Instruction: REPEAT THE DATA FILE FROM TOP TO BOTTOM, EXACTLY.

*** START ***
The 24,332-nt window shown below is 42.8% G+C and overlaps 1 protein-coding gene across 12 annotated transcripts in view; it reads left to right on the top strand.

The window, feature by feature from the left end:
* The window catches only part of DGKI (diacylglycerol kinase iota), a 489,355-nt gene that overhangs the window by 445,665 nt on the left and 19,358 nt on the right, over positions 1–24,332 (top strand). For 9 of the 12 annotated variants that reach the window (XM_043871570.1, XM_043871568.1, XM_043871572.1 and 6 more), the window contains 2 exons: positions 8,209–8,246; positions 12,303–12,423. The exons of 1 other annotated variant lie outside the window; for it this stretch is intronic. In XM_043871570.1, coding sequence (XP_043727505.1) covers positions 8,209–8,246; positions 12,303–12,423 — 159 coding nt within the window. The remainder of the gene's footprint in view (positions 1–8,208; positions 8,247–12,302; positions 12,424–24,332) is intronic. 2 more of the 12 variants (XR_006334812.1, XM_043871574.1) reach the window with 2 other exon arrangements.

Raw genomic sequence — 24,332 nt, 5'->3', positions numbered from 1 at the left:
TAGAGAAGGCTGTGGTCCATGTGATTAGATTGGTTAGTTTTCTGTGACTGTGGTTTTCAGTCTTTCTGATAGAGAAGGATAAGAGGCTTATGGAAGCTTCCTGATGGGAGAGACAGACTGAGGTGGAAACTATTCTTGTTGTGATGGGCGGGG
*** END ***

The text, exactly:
The 24,332-nt window shown below is 42.8% G+C and overlaps 1 protein-coding gene across 12 annotated transcripts in view; it reads left to right on the top strand.

The window, feature by feature from the left end:
* The window catches only part of DGKI (diacylglycerol kinase iota), a 489,355-nt gene that overhangs the window by 445,665 nt on the left and 19,358 nt on the right, over positions 1–24,332 (top strand). For 9 of the 12 annotated variants that reach the window (XM_043871570.1, XM_043871568.1, XM_043871572.1 and 6 more), the window contains 2 exons: positions 8,209–8,246; positions 12,303–12,423. The exons of 1 other annotated variant lie outside the window; for it this stretch is intronic. In XM_043871570.1, coding sequence (XP_043727505.1) covers positions 8,209–8,246; positions 12,303–12,423 — 159 coding nt within the window. The remainder of the gene's footprint in view (positions 1–8,208; positions 8,247–12,302; positions 12,424–24,332) is intronic. 2 more of the 12 variants (XR_006334812.1, XM_043871574.1) reach the window with 2 other exon arrangements.

Raw genomic sequence — 24,332 nt, 5'->3', positions numbered from 1 at the left:
TAGAGAAGGCTGTGGTCCATGTGATTAGATTGGTTAGTTTTCTGTGACTGTGGTTTTCAGTCTTTCTGATAGAGAAGGATAAGAGGCTTATGGAAGCTTCCTGATGGGAGAGACAGACTGAGGTGGAAACTATTCTTGTTGTGATGGGCGGGG